Newsom, board sessions may go back to ballot

San Francisco voters could have a second opportunity this November to decide whether the mayor should attend monthly Board of Supervisors meetings — but this time the outcome would have the force of law.

Last November, 56 percent of the voters approved the nonbinding Proposition I, a policy statement saying Mayor Gavin Newsom should attend monthly Board of Supervisor meetings for so-called question time.

In the aftermath of the vote, members of the Board of Supervisors feuded with Newsom over how to implement Prop. I. The board, amid criticism from Newsom, said they were following the will of the voters by adopting a policy that sets aside a portion of every third regularly scheduled meeting of each month for a question-and-answer time with Newsom. To date, Newsom has declined to attend any of the meetings.

Newsom had criticized the board’s question time, saying it would be ineffective and fail to foster dialogue. As an alternative to Prop. I, he offered up monthly town hall-style meetings focused on specific issues and held in city neighborhoods. The first such meeting took place in January.

Supervisor Chris Daly, who conceived of Prop. I, introduced a charter amendment May 22 that would end up on the November ballot if it receives six votes from members of the board. Daly said given Newsom’s “recalcitrance” about showing up at the board for question time, “there’s good reason to move forward with it.”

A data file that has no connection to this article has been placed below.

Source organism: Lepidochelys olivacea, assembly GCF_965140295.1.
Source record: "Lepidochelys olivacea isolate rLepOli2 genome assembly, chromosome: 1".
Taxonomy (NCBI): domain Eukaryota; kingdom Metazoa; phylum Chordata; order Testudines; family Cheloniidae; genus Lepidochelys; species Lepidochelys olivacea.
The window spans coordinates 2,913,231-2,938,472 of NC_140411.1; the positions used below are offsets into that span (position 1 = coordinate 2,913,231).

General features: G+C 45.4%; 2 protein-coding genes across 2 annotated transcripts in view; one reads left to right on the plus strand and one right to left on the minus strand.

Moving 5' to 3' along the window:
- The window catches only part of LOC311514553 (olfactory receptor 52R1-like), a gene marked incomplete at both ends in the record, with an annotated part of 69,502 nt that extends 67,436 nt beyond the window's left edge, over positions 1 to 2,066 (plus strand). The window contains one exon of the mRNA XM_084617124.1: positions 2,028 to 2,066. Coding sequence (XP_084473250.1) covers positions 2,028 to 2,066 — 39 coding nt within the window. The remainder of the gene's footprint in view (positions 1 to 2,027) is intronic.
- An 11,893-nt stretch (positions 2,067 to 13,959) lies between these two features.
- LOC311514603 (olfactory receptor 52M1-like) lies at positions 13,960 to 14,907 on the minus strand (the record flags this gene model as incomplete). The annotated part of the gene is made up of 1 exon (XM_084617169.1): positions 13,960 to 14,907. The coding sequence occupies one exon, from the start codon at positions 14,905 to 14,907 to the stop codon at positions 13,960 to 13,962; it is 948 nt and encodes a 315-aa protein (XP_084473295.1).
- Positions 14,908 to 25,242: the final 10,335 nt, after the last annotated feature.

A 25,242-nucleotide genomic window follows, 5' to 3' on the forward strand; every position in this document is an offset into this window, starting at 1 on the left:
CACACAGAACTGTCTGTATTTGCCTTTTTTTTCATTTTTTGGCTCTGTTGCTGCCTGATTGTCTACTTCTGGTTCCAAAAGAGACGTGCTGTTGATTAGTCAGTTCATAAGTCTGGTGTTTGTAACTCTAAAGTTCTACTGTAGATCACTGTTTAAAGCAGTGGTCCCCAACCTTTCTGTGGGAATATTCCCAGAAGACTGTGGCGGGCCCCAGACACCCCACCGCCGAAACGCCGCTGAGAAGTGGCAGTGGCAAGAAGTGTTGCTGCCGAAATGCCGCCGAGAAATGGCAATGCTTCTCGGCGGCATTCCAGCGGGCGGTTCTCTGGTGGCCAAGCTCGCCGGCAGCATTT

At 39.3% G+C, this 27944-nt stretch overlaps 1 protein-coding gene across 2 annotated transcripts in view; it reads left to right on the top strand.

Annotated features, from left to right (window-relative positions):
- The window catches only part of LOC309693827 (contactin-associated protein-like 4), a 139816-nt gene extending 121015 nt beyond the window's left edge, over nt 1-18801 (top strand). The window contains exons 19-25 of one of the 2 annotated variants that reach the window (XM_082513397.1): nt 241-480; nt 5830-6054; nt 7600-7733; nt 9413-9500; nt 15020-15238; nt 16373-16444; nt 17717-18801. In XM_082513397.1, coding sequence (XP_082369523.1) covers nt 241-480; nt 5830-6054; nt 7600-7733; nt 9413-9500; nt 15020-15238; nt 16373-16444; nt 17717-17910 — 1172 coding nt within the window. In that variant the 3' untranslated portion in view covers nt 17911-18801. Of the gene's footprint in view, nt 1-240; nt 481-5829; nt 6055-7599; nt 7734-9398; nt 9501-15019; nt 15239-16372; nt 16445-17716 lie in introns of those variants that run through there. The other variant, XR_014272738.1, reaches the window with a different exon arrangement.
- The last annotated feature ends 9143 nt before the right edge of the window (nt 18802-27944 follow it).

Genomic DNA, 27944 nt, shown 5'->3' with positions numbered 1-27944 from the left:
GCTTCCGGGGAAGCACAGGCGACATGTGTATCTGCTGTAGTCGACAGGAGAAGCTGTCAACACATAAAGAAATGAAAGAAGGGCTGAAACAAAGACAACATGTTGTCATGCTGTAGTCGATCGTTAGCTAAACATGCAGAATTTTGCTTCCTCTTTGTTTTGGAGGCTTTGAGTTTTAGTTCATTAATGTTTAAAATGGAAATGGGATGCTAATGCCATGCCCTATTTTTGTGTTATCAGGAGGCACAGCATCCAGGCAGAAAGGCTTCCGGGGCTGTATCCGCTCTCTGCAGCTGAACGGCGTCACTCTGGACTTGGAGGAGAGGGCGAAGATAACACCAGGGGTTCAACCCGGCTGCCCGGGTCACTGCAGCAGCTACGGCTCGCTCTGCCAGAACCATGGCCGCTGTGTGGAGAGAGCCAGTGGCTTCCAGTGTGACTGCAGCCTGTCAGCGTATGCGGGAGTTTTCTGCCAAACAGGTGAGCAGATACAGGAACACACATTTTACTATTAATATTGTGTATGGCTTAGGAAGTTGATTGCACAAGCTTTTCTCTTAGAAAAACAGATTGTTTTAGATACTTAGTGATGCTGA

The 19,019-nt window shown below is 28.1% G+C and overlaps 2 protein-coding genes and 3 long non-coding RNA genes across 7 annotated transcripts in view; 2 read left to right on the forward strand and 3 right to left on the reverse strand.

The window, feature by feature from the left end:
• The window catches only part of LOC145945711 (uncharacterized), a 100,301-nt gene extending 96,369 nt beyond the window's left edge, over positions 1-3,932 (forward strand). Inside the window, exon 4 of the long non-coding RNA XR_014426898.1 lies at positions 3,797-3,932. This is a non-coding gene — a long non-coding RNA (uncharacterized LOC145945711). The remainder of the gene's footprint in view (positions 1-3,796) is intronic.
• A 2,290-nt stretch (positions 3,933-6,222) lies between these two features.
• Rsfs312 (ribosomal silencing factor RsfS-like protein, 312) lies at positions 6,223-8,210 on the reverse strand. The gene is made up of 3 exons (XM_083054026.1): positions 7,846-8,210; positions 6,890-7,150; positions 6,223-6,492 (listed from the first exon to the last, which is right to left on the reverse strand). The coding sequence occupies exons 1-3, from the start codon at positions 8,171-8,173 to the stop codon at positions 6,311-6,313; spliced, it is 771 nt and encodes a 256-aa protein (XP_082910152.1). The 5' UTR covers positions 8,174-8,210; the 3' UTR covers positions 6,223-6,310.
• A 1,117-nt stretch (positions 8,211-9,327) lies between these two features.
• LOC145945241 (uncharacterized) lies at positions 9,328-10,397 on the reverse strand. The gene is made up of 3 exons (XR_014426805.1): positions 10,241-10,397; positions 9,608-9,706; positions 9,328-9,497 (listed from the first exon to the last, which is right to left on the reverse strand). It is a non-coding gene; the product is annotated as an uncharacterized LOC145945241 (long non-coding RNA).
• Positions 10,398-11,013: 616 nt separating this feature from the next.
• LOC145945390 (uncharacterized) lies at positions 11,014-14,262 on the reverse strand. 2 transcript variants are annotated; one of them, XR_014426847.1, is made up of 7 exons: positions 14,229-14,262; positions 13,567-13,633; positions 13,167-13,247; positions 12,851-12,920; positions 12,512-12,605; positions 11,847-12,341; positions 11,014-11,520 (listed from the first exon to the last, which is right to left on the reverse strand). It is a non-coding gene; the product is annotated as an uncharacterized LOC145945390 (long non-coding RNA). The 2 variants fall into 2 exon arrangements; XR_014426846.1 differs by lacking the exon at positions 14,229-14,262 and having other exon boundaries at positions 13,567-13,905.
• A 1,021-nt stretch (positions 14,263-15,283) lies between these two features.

If voters approve the charter amendment, The City’s mayor would be legally required to attend monthly board meetings.

Newsom spokesman Nathan Ballard said the mayor has an “open-door policy” and encourages members of the board to talk with him any time. Ballard suggested the charter amendment would lose at the polls. “I’m not really sure if the voters want to give the Board of Supervisors the power to boss the mayor around right now,” he said.

Supervisor Sean Elsbernd said he advocates Newsom attending question time, but did not feel a charter amendment was the right way to go.

The charter amendment is expected to be heard by a Board of Supervisors committee after 30 days from the day it was submitted.

jsabatini@examiner.com

Each day until voters go to the polls Nov. 6, The Examiner lays odds on local figures beating Mayor Gavin Newsom. Check out our exclusive blog: San Francisco's Next Mayor?


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